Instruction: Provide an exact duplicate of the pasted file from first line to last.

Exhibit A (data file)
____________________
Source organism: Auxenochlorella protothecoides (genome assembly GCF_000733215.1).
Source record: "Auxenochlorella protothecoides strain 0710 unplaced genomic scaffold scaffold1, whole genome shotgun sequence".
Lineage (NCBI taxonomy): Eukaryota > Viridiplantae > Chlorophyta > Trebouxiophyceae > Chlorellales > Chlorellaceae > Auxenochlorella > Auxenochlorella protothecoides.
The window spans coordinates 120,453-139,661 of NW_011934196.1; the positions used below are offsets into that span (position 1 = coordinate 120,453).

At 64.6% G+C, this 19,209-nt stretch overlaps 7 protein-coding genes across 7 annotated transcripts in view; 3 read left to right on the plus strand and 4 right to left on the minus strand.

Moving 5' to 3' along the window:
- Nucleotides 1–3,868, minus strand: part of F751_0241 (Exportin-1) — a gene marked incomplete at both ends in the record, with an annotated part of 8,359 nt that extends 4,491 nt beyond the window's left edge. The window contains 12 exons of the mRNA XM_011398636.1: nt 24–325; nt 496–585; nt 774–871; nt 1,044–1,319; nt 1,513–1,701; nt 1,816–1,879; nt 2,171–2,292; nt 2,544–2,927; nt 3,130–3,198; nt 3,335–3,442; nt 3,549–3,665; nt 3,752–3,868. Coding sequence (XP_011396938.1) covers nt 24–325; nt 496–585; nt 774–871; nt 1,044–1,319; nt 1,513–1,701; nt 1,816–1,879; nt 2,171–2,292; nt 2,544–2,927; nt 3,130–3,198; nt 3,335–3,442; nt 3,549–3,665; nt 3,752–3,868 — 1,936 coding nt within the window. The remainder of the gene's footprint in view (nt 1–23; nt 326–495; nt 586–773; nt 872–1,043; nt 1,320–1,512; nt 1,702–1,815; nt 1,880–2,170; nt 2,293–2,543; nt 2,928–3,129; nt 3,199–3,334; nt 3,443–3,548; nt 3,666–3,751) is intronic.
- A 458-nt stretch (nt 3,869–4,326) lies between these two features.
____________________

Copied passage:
Source organism: Auxenochlorella protothecoides (genome assembly GCF_000733215.1).
Source record: "Auxenochlorella protothecoides strain 0710 unplaced genomic scaffold scaffold1, whole genome shotgun sequence".
Lineage (NCBI taxonomy): Eukaryota > Viridiplantae > Chlorophyta > Trebouxiophyceae > Chlorellales > Chlorellaceae > Auxenochlorella > Auxenochlorella protothecoides.
The window spans coordinates 120,453-139,661 of NW_011934196.1; the positions used below are offsets into that span (position 1 = coordinate 120,453).

At 64.6% G+C, this 19,209-nt stretch overlaps 7 protein-coding genes across 7 annotated transcripts in view; 3 read left to right on the plus strand and 4 right to left on the minus strand.

Moving 5' to 3' along the window:
- Nucleotides 1–3,868, minus strand: part of F751_0241 (Exportin-1) — a gene marked incomplete at both ends in the record, with an annotated part of 8,359 nt that extends 4,491 nt beyond the window's left edge. The window contains 12 exons of the mRNA XM_011398636.1: nt 24–325; nt 496–585; nt 774–871; nt 1,044–1,319; nt 1,513–1,701; nt 1,816–1,879; nt 2,171–2,292; nt 2,544–2,927; nt 3,130–3,198; nt 3,335–3,442; nt 3,549–3,665; nt 3,752–3,868. Coding sequence (XP_011396938.1) covers nt 24–325; nt 496–585; nt 774–871; nt 1,044–1,319; nt 1,513–1,701; nt 1,816–1,879; nt 2,171–2,292; nt 2,544–2,927; nt 3,130–3,198; nt 3,335–3,442; nt 3,549–3,665; nt 3,752–3,868 — 1,936 coding nt within the window. The remainder of the gene's footprint in view (nt 1–23; nt 326–495; nt 586–773; nt 872–1,043; nt 1,320–1,512; nt 1,702–1,815; nt 1,880–2,170; nt 2,293–2,543; nt 2,928–3,129; nt 3,199–3,334; nt 3,443–3,548; nt 3,666–3,751) is intronic.
- A 458-nt stretch (nt 3,869–4,326) lies between these two features.